Women owned businesses now contribute £105 billion to the UK economy each year, according to the findings of a new report from the Federation of Small Businesses (FSB), Supporting Women in Enterprise in the UK: The Economic Case.
The report found that the economic contribution by women owned businesses had grown by an estimated 40 per cent in just three years. There has also been a 26 per cent increase in employment generated by women owned businesses.
Whilst the report findings were largely positive, with 2.9 million people now employed in women owned businesses, women still aren’t starting businesses at the same rate as men.
Overall, the number of women founders is on the rise, but certain sectors are lagging behind. Diversity in manufacturing and other high growth areas has fallen as a proportion of women owned firms. By contrast, the research shows that there has been a rise in the proportion of women owned firms in the care sector where economic growth is lower.
According to FSB, the reasons why careers in engineering and manufacturing aren’t being taken up by as many women must be addressed to ensure these sectors aren’t seen as male dominated workforces, as they are industries with high economic growth.
Findings from PWC reveal that only 16 per cent of women have had technology suggested to them as a career compared to 33 per cent of men in the UK. FSB and others say that more must be done to encourage young girls and women to take up STEM subjects so they can become the scientists and engineers of tomorrow.
With the economic case for supporting women’s entrepreneurship clearly set out, FSB is calling for new ways to harness more untapped potential. These range from promoting a greater awareness of alternative finance options (women are more likely than men to use a single source of finance); to raising the visibility of role models to encourage more women to set up their own business.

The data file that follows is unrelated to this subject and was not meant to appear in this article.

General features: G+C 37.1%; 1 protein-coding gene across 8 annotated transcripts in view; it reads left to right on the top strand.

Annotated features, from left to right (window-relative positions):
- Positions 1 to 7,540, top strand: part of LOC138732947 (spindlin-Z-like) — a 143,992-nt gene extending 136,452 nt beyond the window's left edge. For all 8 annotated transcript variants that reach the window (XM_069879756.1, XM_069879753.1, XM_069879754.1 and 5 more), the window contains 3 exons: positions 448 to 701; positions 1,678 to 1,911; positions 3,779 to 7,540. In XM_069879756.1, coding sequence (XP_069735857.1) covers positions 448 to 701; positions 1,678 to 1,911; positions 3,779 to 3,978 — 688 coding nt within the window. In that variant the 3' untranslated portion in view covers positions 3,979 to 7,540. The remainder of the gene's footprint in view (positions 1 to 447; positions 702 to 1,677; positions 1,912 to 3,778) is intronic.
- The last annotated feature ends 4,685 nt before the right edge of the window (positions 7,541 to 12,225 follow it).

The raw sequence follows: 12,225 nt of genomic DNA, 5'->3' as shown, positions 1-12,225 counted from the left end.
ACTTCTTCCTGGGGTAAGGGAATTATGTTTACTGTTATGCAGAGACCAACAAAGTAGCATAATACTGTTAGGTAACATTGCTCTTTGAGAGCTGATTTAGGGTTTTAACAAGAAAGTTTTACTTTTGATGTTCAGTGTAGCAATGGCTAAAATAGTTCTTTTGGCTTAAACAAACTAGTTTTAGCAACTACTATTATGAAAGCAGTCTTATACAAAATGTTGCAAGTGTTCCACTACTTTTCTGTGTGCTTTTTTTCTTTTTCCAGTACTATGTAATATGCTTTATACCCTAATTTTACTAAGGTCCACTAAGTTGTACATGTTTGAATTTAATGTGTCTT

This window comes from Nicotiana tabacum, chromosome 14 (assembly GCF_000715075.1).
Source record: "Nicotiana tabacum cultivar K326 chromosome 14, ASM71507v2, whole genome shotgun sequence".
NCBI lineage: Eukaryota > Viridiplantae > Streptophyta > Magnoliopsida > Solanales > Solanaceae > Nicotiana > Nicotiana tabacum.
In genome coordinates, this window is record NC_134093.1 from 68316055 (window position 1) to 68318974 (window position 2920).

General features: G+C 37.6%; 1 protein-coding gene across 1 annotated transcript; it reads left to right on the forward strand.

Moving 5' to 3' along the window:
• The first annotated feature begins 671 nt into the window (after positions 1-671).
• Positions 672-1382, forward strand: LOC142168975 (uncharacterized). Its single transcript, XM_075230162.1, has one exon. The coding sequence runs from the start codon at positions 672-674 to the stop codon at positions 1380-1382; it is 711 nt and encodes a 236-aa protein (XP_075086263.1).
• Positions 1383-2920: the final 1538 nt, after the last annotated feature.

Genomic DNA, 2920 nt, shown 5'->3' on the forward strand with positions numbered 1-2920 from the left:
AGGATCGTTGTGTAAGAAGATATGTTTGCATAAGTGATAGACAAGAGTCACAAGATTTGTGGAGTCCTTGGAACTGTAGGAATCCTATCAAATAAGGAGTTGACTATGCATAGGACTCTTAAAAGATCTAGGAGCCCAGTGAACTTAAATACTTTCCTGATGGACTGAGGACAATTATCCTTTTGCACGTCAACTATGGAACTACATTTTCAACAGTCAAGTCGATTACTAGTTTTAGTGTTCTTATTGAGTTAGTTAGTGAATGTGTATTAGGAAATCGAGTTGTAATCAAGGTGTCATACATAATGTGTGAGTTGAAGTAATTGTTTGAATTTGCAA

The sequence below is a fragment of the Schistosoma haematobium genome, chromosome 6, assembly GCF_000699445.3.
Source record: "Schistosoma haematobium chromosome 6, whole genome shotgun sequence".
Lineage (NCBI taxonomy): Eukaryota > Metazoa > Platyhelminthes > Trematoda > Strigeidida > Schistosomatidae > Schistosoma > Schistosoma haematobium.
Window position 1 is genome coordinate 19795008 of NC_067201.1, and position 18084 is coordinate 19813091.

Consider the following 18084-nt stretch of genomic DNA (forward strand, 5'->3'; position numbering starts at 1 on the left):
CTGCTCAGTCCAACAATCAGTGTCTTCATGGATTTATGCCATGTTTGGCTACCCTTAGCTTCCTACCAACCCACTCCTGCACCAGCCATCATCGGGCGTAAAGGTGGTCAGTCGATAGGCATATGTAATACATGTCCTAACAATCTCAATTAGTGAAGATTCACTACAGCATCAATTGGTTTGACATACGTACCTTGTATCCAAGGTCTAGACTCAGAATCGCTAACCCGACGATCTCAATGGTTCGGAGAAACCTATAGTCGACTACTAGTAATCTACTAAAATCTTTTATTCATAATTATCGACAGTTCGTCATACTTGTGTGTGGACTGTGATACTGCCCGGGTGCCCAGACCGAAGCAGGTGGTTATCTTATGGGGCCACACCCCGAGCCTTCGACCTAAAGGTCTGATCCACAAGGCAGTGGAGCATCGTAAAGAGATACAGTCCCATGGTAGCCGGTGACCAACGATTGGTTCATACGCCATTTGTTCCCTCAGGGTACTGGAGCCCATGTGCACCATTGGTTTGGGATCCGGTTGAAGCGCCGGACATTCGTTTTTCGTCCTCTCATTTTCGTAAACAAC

FSB joined forces with Facebook to launch these findings at an event for entrepreneurs looking to boost their digital marketing skills and grow their networks. The launch was in partnership with She Means Business, a Facebook and FSB initiative to bring women entrepreneurs together, allowing them to share experiences and to further their digital and marketing expertise to enhance their business.
Speaking about the campaign, Nicola Mendelsohn, Facebook’s VP EMEA said: “We all have a role to play in addressing the diversity imbalances that exist around the world. It’s unacceptable that our culture is still hard-wired against women in leadership roles. Until that changes we need to find ways to get behind the women who want to step forward and lead, to give them the skills and courage to succeed.
“Through our #SheMeansBusiness programme, in partnership with FSB, which empowers thousands of entrepreneurial women by offering them training, tools and practical advice, we discovered that one of the main barriers holding women back is a lack of confidence and digital skills.”
Lina Bourdon, FSB’s Women in Enterprise lead, said: “The Government must now address this untapped potential with a range of suitable measures, such as career advice, role models, and access to business support and finance.”
Find out more at fsb.org.uk/women